Cannon Street Railway Bridge is a bridge in central London, crossing the River Thames. Downstream, the next bridge is London Bridge, and upstream Southwark Bridge. It carries trains over the river to Cannon Street station on the north bank. It was originally named Alexandra Bridge after Alexandra of Denmark who was the wife of the future King Edward VII.The bridge was designed by John Hawkshaw and John Wolfe-Barry for the South Eastern Railway. It was opened in 1866 after three years of construction. In its original form, it carried the railway over the Thames on five spans standing on cast-iron Doric pillars. It was subsequently widened between 1886–93 by Francis Brady and extensively renovated by British Rail between 1979–82, which resulted in many of its ornamental features being removed and the structure taking on an even more utilitarian appearance than before.It was the scene of the Marchioness disaster in 1989.
The Millennium Bridge, officially known as the London Millennium Footbridge, is a steel suspension bridge for pedestrians crossing the River Thames in London, linking Bankside with the City of London. It is located between Southwark Bridge and Blackfriars Railway Bridge. It is owned and maintained by Bridge House Estates, a charitable trust overseen by the City of London Corporation. Construction began in 1998 and it initially opened in June 2000.Londoners nicknamed the bridge the "Wobbly Bridge" after pedestrians felt unexpected swaying motion. The bridge was closed later on opening day and, after two days of limited access, it was closed for almost two years while modifications were made to eliminate the motion. It reopened in 2002.The southern end of the bridge is near the Globe theatre, the Bankside Gallery, and Tate Modern, the north end next to the City of London School below St Paul's Cathedral. The bridge alignment is such that a clear view (i.e. a "terminating vista") of St Paul's south façade is presented from across the river, framed by the bridge supports.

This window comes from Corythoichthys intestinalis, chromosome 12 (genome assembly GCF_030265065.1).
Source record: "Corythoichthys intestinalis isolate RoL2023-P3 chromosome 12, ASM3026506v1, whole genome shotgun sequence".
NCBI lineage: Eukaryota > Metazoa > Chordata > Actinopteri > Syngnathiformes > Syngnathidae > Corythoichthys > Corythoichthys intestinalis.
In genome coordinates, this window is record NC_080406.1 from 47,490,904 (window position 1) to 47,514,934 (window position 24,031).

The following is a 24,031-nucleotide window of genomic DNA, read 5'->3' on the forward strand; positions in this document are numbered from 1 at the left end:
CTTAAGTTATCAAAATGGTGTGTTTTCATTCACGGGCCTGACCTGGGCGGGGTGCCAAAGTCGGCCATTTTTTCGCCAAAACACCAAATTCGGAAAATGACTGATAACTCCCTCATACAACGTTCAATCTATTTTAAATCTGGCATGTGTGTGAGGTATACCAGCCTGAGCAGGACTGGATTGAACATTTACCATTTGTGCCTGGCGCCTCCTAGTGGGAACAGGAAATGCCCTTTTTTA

St Peter's Church is an Anglican parish church in Walworth, London, in the Woolwich Episcopal Area of the Anglican Diocese of Southwark. It was built between 1823–25 and was the first church designed by Sir John Soane, in the wave of the church-building following the Napoleonic wars. It is the best preserved of Soane's churches.It is a Commissioners' church, receiving a grant under the Church Building Act 1818 towards the cost of its construction. The church cost £18,592, and the grant from the Church Building Commission amounted to £9,354. The church is a Grade I listed building.It resembles two other churches by the same architect — in particular Holy Trinity Church Marylebone — in its use of London stock brickwork with stone dressings, and carries the Soane hallmark of tall arched windows set in recesses. The depressed Ionic front with cornice sand balustrade over avoids the architectural problems encountered when a pediment is used.The east end was altered in 1888, and following wartime bomb damage, major reconstruction was carried out in 1953. The interior was re-ordered in 1982. St Peter's has always maintained a catholic tradition of worship, pastoral care and mission within the parish of Walworth, St Peter.The building was badly damaged by German bombing on 29 October 1940, when more than 30 of those sheltering in the crypt were killed outright and 100 more were injured. The church was restored under the direction of Thomas F. Ford and was re-dedicated by the Bishop of Southwark on 11 July 1953.